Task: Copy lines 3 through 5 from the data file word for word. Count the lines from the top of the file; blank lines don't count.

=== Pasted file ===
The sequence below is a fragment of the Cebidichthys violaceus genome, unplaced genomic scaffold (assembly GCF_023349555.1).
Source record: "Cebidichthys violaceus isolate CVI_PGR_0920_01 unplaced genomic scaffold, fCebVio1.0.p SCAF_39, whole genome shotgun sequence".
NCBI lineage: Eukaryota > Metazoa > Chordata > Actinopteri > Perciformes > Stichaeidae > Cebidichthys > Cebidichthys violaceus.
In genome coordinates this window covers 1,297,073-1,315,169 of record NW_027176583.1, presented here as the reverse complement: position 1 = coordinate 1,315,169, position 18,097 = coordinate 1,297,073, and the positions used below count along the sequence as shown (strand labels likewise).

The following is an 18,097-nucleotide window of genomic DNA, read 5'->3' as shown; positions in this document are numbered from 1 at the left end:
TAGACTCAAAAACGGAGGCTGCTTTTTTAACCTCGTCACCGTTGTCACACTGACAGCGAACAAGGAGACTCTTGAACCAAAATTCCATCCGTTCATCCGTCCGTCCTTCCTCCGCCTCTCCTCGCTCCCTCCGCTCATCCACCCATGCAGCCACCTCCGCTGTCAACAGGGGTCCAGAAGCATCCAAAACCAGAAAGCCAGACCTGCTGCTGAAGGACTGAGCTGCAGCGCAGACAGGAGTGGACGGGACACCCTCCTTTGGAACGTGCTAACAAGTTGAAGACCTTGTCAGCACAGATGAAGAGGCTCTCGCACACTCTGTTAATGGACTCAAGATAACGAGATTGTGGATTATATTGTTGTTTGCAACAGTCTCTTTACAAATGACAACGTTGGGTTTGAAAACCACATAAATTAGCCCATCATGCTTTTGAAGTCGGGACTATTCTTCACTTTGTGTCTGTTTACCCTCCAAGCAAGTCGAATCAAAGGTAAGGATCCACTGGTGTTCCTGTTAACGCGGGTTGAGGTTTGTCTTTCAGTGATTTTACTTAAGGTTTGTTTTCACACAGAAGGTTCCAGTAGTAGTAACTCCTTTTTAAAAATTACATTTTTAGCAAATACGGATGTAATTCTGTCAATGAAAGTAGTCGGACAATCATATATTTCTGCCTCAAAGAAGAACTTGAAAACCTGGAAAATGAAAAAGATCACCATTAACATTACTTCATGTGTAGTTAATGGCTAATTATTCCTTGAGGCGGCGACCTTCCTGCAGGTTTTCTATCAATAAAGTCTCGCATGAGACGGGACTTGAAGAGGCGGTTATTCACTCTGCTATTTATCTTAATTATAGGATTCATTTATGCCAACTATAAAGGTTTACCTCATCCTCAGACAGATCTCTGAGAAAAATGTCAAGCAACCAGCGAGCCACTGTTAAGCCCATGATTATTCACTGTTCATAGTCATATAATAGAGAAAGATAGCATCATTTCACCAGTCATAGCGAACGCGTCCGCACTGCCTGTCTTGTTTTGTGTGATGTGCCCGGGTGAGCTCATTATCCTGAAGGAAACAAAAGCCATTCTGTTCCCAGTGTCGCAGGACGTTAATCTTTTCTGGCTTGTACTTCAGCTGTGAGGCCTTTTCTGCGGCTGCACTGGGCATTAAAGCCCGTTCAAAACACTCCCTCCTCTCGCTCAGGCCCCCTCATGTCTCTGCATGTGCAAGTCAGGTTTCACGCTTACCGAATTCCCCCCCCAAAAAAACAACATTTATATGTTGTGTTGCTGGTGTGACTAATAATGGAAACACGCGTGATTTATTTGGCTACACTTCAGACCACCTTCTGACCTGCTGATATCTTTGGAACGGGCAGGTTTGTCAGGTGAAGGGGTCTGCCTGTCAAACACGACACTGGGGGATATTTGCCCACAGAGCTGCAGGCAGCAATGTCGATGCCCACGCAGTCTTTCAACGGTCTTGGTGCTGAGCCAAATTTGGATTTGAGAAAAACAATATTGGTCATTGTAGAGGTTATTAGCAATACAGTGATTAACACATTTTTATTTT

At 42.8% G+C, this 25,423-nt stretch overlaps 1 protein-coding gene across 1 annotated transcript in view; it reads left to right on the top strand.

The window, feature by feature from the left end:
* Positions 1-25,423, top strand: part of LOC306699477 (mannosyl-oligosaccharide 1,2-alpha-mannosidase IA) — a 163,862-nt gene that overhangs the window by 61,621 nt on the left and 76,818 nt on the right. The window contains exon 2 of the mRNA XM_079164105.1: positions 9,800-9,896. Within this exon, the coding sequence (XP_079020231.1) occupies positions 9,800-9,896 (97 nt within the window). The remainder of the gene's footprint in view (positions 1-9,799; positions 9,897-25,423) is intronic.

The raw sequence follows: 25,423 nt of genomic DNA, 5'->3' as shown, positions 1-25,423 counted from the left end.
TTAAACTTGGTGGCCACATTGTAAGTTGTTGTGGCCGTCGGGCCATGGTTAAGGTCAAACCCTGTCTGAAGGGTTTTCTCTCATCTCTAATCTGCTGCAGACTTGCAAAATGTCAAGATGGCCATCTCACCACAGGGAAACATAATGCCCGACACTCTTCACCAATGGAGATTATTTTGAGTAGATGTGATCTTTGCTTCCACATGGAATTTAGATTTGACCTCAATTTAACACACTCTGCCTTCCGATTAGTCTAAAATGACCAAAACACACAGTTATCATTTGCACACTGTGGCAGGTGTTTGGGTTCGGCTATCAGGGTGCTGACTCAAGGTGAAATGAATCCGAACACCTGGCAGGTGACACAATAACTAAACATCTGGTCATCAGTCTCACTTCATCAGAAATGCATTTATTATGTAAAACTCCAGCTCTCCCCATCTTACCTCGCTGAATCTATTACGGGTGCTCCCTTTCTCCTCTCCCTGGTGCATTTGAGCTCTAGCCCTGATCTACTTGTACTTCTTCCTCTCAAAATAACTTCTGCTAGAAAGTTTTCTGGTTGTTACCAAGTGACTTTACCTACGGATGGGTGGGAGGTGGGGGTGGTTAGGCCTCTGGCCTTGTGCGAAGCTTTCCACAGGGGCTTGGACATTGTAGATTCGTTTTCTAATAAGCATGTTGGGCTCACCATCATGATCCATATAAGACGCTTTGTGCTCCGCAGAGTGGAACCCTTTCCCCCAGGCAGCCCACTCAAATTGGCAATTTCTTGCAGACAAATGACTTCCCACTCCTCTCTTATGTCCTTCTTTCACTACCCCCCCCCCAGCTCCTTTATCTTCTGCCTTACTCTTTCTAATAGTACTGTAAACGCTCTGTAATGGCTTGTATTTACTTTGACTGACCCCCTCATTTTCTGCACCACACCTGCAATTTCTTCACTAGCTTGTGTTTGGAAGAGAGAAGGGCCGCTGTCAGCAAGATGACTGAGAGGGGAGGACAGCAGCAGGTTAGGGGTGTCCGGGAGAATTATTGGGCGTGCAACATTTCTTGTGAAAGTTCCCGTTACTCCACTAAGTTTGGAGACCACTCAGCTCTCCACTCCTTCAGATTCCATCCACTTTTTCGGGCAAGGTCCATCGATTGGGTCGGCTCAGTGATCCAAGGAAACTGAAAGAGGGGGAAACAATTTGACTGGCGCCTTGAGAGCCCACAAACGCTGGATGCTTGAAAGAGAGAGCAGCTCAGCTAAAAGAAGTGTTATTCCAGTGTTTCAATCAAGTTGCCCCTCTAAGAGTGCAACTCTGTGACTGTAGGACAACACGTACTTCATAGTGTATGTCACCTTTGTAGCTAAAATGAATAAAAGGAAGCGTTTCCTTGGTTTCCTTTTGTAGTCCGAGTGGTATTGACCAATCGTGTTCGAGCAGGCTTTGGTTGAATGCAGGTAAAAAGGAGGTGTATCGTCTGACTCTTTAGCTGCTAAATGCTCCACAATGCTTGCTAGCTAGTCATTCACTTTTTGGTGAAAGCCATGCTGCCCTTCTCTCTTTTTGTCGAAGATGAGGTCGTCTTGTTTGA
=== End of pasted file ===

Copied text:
NCBI lineage: Eukaryota > Metazoa > Chordata > Actinopteri > Perciformes > Stichaeidae > Cebidichthys > Cebidichthys violaceus.
In genome coordinates this window covers 1,297,073-1,315,169 of record NW_027176583.1, presented here as the reverse complement: position 1 = coordinate 1,315,169, position 18,097 = coordinate 1,297,073, and the positions used below count along the sequence as shown (strand labels likewise).

The following is an 18,097-nucleotide window of genomic DNA, read 5'->3' as shown; positions in this document are numbered from 1 at the left end: